Thereafter, on February 8, 1947, Schwartz, through Fred Friedeberg, deeded the 16-mile strip of land to Donald Kellogg. As in the deed from the Adolf Friedeberg group to Schwartz, the usual reference to ‘tenements, hereditaments and appurtenances' was used, with no general or individual description of the ‘appurtenances.’ Again, there is no record of a bill of sale from Schwartz to Donald Kellogg.
Sometime between February 8, 1947, and October 2, 1947, Schwartz threatened to sell all the bridges located on the 16-mile strip. C. C. Kellogg discussed this problem with his son, Donald Kellogg, and decided to purchase all seven of the bridges. Schwartz purported to convey them by a bill of sale for a purchase price of $3,000 cash and $16,500 in unsecured notes of C. C. Kellogg.
On October 14, 1947, Donald Kellogg deeded the 16-mile strip of land and appurtenances to plaintiff, and on the same day C. C. Kellogg gave plaintiff a bill of sale purporting to convey the four bridges not in controversy here, for $10. Plaintiff was thereafter incorporated on July 12, 1948. On July 24, 1948, Mrs. Ann Patterson, the shareholder bringing this action, entered into a stock purchase agreement which expressly recognized the three bridges involved here as being C. C. Kellogg's sole property. On October 11, 1948, in its application to issue stock, Mushroom Tunnel Farms expressly denied ownership of the three bridges involved here. The permit was issued but the stock was placed in escrow at Crocker Anglo National Bank in Merced, and there it remains. Plaintiff claims the bridges passed to it by the deed of October 14, 1947, from Donald Kellogg.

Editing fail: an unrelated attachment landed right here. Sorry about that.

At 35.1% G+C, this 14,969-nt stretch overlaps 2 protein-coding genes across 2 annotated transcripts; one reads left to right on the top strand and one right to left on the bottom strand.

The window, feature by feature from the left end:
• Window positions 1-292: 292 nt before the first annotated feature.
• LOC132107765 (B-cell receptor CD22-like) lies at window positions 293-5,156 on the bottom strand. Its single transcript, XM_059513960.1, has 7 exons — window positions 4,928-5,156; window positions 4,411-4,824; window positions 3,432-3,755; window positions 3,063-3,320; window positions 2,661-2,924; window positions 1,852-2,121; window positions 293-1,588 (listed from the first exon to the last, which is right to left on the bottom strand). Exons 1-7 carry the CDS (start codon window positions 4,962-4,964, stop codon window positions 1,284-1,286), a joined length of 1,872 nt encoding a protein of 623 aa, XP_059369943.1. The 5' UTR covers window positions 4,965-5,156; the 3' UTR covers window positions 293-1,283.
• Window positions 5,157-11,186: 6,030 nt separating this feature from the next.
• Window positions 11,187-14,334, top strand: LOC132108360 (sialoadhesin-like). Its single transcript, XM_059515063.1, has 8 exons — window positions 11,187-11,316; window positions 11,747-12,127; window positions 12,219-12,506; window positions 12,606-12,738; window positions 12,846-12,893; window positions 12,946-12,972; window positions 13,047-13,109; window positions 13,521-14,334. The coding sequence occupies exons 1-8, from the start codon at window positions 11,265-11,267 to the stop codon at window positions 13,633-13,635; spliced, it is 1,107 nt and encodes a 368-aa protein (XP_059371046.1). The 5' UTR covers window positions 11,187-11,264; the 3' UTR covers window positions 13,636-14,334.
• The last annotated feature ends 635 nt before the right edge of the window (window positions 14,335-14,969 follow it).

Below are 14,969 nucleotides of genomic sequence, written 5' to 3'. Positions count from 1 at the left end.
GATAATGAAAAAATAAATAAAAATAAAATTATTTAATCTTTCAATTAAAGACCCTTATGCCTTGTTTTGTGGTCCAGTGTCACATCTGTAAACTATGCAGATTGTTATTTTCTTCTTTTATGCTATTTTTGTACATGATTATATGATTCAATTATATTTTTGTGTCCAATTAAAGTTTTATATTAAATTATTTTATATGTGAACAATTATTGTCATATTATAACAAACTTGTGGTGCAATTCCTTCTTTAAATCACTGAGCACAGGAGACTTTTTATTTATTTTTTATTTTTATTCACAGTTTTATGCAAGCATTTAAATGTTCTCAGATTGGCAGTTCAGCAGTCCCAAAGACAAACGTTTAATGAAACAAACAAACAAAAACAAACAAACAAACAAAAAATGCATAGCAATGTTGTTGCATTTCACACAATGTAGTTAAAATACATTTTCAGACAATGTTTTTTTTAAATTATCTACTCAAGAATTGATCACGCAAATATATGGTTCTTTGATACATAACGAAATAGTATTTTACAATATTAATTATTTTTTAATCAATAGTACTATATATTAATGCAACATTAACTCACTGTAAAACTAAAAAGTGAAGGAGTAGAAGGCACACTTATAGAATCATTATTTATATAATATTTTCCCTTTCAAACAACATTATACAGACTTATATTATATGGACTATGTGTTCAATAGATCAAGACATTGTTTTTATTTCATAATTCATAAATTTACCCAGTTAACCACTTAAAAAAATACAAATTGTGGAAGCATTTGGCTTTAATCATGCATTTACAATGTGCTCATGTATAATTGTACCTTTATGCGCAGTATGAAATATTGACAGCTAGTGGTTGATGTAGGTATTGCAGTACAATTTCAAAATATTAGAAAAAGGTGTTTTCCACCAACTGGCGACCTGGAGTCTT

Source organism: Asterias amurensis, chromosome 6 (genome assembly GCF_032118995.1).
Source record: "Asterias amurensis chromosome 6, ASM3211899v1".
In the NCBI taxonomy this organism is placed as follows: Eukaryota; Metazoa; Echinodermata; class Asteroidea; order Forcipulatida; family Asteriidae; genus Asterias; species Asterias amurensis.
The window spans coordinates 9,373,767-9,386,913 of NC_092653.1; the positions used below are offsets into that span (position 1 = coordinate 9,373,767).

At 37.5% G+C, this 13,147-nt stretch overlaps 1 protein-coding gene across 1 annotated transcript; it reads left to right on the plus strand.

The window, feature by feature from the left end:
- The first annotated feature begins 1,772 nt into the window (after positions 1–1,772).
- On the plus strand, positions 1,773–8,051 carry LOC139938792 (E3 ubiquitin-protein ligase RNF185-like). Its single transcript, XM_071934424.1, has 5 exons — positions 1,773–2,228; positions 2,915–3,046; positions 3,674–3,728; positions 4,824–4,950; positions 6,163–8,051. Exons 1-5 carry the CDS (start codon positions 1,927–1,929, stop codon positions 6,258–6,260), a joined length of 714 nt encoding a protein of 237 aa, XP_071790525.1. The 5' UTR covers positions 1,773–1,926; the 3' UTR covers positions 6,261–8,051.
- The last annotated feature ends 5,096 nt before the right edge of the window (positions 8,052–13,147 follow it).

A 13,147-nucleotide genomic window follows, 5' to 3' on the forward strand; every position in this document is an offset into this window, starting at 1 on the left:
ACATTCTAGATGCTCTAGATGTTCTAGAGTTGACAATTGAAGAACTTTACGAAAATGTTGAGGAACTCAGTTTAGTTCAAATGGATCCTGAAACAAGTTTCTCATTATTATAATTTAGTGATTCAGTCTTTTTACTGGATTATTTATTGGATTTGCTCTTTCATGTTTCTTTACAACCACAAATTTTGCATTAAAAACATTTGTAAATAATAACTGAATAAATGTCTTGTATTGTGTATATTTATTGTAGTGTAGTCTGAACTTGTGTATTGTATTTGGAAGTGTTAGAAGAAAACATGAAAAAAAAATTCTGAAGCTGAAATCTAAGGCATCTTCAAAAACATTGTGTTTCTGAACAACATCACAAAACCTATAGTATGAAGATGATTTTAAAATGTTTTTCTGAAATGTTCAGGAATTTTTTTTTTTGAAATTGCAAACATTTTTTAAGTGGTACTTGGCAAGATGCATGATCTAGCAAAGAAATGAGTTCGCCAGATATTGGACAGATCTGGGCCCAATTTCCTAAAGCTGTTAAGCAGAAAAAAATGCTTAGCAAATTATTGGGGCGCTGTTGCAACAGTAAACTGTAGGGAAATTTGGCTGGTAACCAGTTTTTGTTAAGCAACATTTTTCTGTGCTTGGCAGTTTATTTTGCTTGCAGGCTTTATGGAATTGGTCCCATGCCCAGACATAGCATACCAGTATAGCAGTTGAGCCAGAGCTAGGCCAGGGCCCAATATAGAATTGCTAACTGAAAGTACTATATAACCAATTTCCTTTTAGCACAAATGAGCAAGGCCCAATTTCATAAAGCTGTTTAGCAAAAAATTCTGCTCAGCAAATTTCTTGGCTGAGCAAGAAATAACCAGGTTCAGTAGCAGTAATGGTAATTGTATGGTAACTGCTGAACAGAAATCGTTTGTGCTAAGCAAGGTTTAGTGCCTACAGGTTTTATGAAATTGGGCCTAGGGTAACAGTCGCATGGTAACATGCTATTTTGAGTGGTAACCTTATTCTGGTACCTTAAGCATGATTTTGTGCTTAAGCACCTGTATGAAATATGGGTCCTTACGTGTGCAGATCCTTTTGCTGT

Fred Friedeberg discounted C. C. Kellogg's unsecured notes given in purchase of the bridges, at the First National Bank in Merced. The Adolf Friedeberg group acquired the notes and upon default a suit was instituted, resulting in a judgment against C. C. Kellogg. To satisfy the judgment an execution issued on October 30, 1959, and at a sheriff's sale on November 10, 1959, one Lewis purchased C. C. Kellogg's interest in the three bridges for $5,000, and thereafter conveyed said interest to defendant. Thus defendant claims title through a sheriff's sale had pursuant to the judgment based on the unsecured notes.
The trial court found that title to the bridges was conveyed to Donald Kellogg by the Schwartz quitclaim deed to the 16-mile strip of real property, and that the subsequent purported transfer of the bridges to C. C. Kellogg by a bill of sale, was a nullity.
Defendant first contends the bridges were personal property as a matter of law. He relies upon the case of County of Placer v. Lake Tahoe Ry. & Transp. Co., 58 Cal.App. 764, 209 P. 900, in which the question was whether railroad tracks and ‘a couple of cabins, a paint shop, a shed, a cottage, an engine house and a car barn’ became affixed to and a part of the land upon which they were constructed. The court held they did not, using in part the following general language: